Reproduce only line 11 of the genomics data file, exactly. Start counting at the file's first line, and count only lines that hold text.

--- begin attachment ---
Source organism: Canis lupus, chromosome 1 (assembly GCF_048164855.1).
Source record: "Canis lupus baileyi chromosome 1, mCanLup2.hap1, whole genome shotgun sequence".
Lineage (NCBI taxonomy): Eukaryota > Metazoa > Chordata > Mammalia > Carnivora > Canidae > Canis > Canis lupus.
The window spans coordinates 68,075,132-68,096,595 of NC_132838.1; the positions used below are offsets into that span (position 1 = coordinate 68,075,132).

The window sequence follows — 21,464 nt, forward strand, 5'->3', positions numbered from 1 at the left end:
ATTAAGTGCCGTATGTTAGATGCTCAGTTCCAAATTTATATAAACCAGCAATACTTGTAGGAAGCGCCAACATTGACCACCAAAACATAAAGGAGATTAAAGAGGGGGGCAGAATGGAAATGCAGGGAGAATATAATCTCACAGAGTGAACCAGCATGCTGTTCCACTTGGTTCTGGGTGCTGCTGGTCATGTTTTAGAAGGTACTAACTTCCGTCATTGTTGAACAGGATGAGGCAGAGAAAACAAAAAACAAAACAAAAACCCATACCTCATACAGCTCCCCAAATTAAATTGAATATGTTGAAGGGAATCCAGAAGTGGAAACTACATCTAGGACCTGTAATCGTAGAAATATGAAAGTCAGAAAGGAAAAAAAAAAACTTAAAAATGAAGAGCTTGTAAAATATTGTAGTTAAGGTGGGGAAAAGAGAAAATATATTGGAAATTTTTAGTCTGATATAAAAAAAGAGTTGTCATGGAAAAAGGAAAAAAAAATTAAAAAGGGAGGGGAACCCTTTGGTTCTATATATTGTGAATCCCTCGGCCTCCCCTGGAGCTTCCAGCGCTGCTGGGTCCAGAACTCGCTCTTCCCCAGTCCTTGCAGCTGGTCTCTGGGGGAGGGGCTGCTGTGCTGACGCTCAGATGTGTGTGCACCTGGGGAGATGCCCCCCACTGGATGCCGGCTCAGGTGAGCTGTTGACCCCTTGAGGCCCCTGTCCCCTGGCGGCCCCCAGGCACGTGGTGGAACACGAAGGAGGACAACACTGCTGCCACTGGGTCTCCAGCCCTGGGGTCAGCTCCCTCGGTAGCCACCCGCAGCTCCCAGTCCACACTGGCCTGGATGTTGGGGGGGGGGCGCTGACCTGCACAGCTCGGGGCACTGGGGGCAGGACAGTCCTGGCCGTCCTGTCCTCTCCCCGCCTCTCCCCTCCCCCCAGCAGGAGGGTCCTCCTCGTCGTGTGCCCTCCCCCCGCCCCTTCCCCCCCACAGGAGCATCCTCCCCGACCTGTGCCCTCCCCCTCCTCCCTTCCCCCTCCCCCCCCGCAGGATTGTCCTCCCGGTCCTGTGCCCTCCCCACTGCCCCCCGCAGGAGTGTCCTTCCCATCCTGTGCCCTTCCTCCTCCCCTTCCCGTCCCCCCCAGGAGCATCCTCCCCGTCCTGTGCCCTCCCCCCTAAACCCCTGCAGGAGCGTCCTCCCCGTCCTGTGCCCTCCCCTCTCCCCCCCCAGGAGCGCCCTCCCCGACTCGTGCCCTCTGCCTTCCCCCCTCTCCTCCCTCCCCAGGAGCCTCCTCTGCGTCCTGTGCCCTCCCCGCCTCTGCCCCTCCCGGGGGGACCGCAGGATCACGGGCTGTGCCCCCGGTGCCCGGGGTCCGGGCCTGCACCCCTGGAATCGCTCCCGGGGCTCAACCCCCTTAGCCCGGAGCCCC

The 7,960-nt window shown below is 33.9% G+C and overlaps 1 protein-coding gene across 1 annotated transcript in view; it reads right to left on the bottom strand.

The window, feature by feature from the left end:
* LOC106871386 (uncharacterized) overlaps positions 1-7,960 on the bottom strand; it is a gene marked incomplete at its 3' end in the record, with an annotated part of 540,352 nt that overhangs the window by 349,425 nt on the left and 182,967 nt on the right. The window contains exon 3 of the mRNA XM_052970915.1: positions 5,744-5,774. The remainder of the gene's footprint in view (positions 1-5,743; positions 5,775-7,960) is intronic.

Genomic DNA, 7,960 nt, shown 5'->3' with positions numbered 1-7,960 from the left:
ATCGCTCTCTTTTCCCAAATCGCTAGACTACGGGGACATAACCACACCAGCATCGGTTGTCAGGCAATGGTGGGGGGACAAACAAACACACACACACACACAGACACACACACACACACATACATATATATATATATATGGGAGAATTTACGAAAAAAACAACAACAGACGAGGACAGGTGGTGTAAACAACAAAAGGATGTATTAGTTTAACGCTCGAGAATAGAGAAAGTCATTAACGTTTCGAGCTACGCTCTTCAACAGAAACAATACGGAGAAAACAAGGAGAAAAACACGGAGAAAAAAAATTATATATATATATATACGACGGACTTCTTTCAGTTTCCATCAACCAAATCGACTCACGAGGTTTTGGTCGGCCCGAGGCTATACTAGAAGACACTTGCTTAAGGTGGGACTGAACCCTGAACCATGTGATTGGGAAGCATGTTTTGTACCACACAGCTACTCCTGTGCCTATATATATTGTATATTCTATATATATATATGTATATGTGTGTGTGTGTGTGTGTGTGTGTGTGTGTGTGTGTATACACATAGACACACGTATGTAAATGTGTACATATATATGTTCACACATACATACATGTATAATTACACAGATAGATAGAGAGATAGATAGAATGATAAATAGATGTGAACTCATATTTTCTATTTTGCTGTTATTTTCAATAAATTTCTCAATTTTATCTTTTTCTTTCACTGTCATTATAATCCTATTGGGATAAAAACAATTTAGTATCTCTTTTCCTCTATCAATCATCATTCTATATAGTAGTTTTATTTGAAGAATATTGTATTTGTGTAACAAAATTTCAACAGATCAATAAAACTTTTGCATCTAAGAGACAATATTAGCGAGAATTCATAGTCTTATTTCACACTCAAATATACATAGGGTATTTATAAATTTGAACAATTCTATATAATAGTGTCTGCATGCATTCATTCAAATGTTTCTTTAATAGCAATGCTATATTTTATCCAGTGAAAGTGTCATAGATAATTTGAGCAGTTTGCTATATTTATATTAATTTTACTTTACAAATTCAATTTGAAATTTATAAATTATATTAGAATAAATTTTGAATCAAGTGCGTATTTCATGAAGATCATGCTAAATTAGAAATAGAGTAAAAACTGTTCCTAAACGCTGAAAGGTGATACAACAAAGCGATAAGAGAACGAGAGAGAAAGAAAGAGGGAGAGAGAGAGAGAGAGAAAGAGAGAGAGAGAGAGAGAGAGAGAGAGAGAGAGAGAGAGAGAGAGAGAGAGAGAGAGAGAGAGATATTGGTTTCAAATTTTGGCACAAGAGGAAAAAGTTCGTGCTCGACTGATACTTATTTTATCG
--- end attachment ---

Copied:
ATCGCTCTCTTTTCCCAAATCGCTAGACTACGGGGACATAACCACACCAGCATCGGTTGTCAGGCAATGGTGGGGGGACAAACAAACACACACACACACACAGACACACACACACACACATACATATATATATATATATGGGAGAATTTACGAAAAAAACAACAACAGACGAGGACAGGTGGTGTAAACAACAAAAGGATGTATTAGTTTAACGCTCGAGAATAGAGAAAGTCATTAACGTTTCGAGCTACGCTCTTCAACAGAAACAATACGGAGAAAACAAGGAGAAAAACACGGAGAAAAAAAATTATATATATATATATACGACGGACTTCTTTCAGTTTCCATCAACCAAATCGACTCACGAGGTTTTGGTCGGCCCGAGGCTATACTAGAAGACACTTGCTTAAGGTGGGACTGAACCCTGAACCATGTGATTGGGAAGCATGTTTTGTACCACACAGCTACTCCTGTGCCTATATATATTGTATATTCTATATATATATATGTATATGTGTGTGTGTGTGTGTGTGTGTGTGTGTGTGTGTGTATACACATAGACACACGTATGTAAATGTGTACATATATATGTTCACACATACATACATGTATAATTACACAGATAGATAGAGAGATAGATAGAATGATAAATAGATGTGAACTCATATTTTCTATTTTGCTGTTATTTTCAATAAATTTCTCAATTTTATCTTTTTCTTTCACTGTCATTATAATCCTATTGGGATAAAAACAATTTAGTATCTCTTTTCCTCTATCAATCATCATTCTATATAGTAGTTTTATTTGAAGAATATTGTATTTGTGTAACAAAATTTCAACAGATCAATAAAACTTTTGCATCTAAGAGACAATATTAGCGAGAATTCATAGTCTTATTTCACACTCAAATATACATAGGGTATTTATAAATTTGAACAATTCTATATAATAGTGTCTGCATGCATTCATTCAAATGTTTCTTTAATAGCAATGCTATATTTTATCCAGTGAAAGTGTCATAGATAATTTGAGCAGTTTGCTATATTTATATTAATTTTACTTTACAAATTCAATTTGAAATTTATAAATTATATTAGAATAAATTTTGAATCAAGTGCGTATTTCATGAAGATCATGCTAAATTAGAAATAGAGTAAAAACTGTTCCTAAACGCTGAAAGGTGATACAACAAAGCGATAAGAGAACGAGAGAGAAAGAAAGAGGGAGAGAGAGAGAGAGAGAAAGAGAGAGAGAGAGAGAGAGAGAGAGAGAGAGAGAGAGAGAGAGAGAGAGAGAGAGAGAGAGAGATATTGGTTTCAAATTTTGGCACAAGAGGAAAAAGTTCGTGCTCGACTGATACTTATTTTATCG